Building » Sheffield (Crookes) – St Vincent

Sheffield (Crookes) – St Vincent

Pickmere Road, Crookes, Sheffield, S10

An attractive polygonal design of 2001, with a top-lit sanctuary. It is the successor to a George Goldie church built in the 1850s for the Irish population of Sheffield, and fittings of note include the fine Gothic stone font from the predecessor church. 

During the nineteenth century, the Sheffield Irish Catholic community grew rapidly as a result of immigration and the prospect of employment in the steel and cutlery industries. The Crofts area of inner Sheffield became known as Little Ireland. Fr Scully, head of the mission at St Marie’s, built a school-chapel on a site at White Croft for a cost of £1,800, from designs by M. E. Hadfield. After this opened in August 1853 the Vincentians took over the mission, their first foundation in England. Two years later, the Vincentian Fr Michael Burke commissioned major extensions from Weightman, Hadfield & Goldie, the designs being prepared by George Goldie, a pupil of Pugin. ‘The Duke of Norfolk gave some of the money and the gaunt, utilitarian church of St Vincent duly rose above the mean streets of the Croft Lands’ (Little, p. 129). The builder was Bernard Carr and the church cost £3,200. The foundation stone was laid by the Vicar General, Dr Joseph Render on the feast of Annunciation, 25 March 1856 and the church was dedicated on 16 December 1856 by Bishop Briggs of Beverley and Dr Roskell, Bishop of Nottingham. A tower was added in 1870 (its tall upper stage added by C. M. Hadfield in 1911).

In 1876 the fifteenth Duke of Norfolk gave £11,000 to build a presbytery further along Solly Street at the junction with Garden Street. Built in an Italianate style in 1878 from designs by Hadfield & Son, this had its own large chapel and was the principal mission centre of the Vincentians in England, accommodating upwards of fourteen clergy.

The twentieth century saw major changes in the parish. Two thirds of families were living below the poverty line in slum housing and the Crofts had the highest death rate in Sheffield. Sheffield Corporation began a programme of demolition, rehousing residents in suburban High Wincobank and Shiregreen, resulting in a decline in parish numbers.

During the Second World War the church was severely damaged; the chapel and sacristy were destroyed and all the stained glass windows damaged, although the rood remained. The original school chapel was also destroyed. After an intensive programme of repair and renewal the church reopened in 1942.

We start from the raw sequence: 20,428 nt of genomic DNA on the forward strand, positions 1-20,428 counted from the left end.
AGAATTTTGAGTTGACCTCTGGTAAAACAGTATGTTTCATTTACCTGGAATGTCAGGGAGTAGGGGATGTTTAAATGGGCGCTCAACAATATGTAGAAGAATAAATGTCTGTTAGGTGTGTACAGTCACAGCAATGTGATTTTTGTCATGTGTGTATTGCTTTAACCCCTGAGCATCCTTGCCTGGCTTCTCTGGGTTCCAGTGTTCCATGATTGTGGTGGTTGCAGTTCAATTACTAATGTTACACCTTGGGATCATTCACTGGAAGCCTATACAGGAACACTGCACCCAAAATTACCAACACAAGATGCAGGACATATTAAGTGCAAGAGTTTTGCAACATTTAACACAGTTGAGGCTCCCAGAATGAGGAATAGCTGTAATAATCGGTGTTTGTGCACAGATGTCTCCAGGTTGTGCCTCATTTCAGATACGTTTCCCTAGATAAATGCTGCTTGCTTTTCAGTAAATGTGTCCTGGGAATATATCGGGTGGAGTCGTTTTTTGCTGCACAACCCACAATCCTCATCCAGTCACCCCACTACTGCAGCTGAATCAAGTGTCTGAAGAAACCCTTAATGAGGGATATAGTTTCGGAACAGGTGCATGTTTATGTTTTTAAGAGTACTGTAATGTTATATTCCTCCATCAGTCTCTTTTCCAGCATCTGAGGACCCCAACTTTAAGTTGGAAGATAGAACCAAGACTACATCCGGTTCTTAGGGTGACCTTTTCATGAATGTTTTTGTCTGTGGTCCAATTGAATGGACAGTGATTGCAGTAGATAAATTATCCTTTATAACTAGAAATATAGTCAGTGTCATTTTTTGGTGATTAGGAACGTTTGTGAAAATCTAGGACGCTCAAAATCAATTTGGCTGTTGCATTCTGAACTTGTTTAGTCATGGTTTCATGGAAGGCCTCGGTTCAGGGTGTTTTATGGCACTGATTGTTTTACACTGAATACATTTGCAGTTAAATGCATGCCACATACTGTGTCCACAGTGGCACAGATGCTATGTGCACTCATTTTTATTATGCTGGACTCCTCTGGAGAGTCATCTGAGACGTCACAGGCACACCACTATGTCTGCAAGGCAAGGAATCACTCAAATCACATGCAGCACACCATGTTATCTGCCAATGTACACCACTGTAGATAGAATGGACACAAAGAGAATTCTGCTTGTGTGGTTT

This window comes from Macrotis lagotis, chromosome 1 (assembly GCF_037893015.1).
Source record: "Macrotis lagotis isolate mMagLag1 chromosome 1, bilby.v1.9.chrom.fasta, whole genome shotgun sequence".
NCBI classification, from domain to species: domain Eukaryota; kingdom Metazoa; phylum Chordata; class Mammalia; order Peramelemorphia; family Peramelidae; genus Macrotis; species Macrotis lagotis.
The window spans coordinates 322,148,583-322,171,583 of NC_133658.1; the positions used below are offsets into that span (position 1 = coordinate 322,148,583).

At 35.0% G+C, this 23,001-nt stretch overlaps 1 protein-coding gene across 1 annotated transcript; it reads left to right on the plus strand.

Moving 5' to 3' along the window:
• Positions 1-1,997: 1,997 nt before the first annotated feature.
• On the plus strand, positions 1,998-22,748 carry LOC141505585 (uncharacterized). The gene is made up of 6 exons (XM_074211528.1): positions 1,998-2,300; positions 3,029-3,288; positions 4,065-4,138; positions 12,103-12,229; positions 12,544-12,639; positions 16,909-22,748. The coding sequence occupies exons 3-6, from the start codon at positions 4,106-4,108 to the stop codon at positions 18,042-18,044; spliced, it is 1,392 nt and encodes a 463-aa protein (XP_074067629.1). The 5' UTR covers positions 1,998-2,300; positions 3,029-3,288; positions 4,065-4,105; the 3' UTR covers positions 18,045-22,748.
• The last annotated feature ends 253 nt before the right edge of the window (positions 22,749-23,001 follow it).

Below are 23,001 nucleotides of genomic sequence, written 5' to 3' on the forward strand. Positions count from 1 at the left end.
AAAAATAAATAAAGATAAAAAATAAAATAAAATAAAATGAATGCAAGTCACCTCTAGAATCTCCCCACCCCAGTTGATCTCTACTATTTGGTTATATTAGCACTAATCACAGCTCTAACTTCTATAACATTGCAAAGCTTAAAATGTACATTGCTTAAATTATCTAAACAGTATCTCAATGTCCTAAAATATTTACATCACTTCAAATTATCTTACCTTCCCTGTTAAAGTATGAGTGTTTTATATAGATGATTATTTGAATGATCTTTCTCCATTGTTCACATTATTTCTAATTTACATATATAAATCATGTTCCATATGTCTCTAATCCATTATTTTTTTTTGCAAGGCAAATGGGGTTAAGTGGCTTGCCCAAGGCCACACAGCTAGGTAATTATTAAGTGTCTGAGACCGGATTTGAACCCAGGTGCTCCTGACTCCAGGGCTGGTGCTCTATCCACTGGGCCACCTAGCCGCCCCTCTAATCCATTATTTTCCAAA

After the war the city council initiated a programme of inner city redevelopment which resulted in the Crofts area becoming primarily industrial, and the resident population fell further. In 1983 the former presbytery was sold, and has since been converted to offices (now known as Provincial House, it was listed Grade II in 2014). The school closed in 1989. By this time most of the congregation were living in the Crookes and Walkley areas to the northwest, and Fr Hugh McMahon gained permission from Bishop Moverley and the Vincentian Provincial to build a new church in a more convenient location. The site chosen was a former tram depot on Pickmere Road, Crookes; this was purchased from the city council in 1992. In 1996 the Vincentians withdrew from Sheffield, handing the parish over to the Diocese of Hallam. The old church was closed, and fundraising stepped for the new church. Designed by Jos Townend of Didsbury, this opened on 21 May 2001. At the time of writing (2015) construction of a new parish hall is underway at Pickmere Road (Jump Architects). Meanwhile, the former church remains vacant, with the school alongside almost ruinous.


The church was built in 2001, to the designs of Jos Townend of Didsbury. It is faced in red brick laid in stretcher bond with bands of contrasting buff brick. The plan is polygonal, with interconnecting spaces: the nave and sanctuary under one roof, reconciliation room, narthex, ancillary and parish rooms. The church has been designed allow for flexibility so that different parts may be used together. The concrete-tiled roof has two main pitches; the steeper upper pitch over the body of the church rising to a lantern over the sanctuary, the shallower lower pitch over the confessional/sacristy and ancillary spaces. The latter connects with the roof to the narthex and links to the parish rooms.

The narthex provides access to the church, sacristy, ancillary facilities and parish rooms. Internally, the church is light and spacious, the walls throughout plastered and plainly painted. The carpeted floor slopes gently downwards towards the sanctuary. The roof is carried on a series of columns which form an ambulatory around the perimeter of the congregational space, with the roof structure connecting at the apex to the east. The sanctuary is top-lit by the lantern; its furnishings include a marble altar, font and tabernacle stand, each with a green marble hexagonal plinth. Other furnishings include a Christus Resurrexit against the wall of the sanctuary (artist/maker not established) and the Gothic stone font from the 1856 Goldie church, resited in the narthex. The seating consists of contemporary pews.

Heritage Details

Architect: Jos Townend

Original Date: 2001

Conservation Area: No

Listed Grade: Not Listed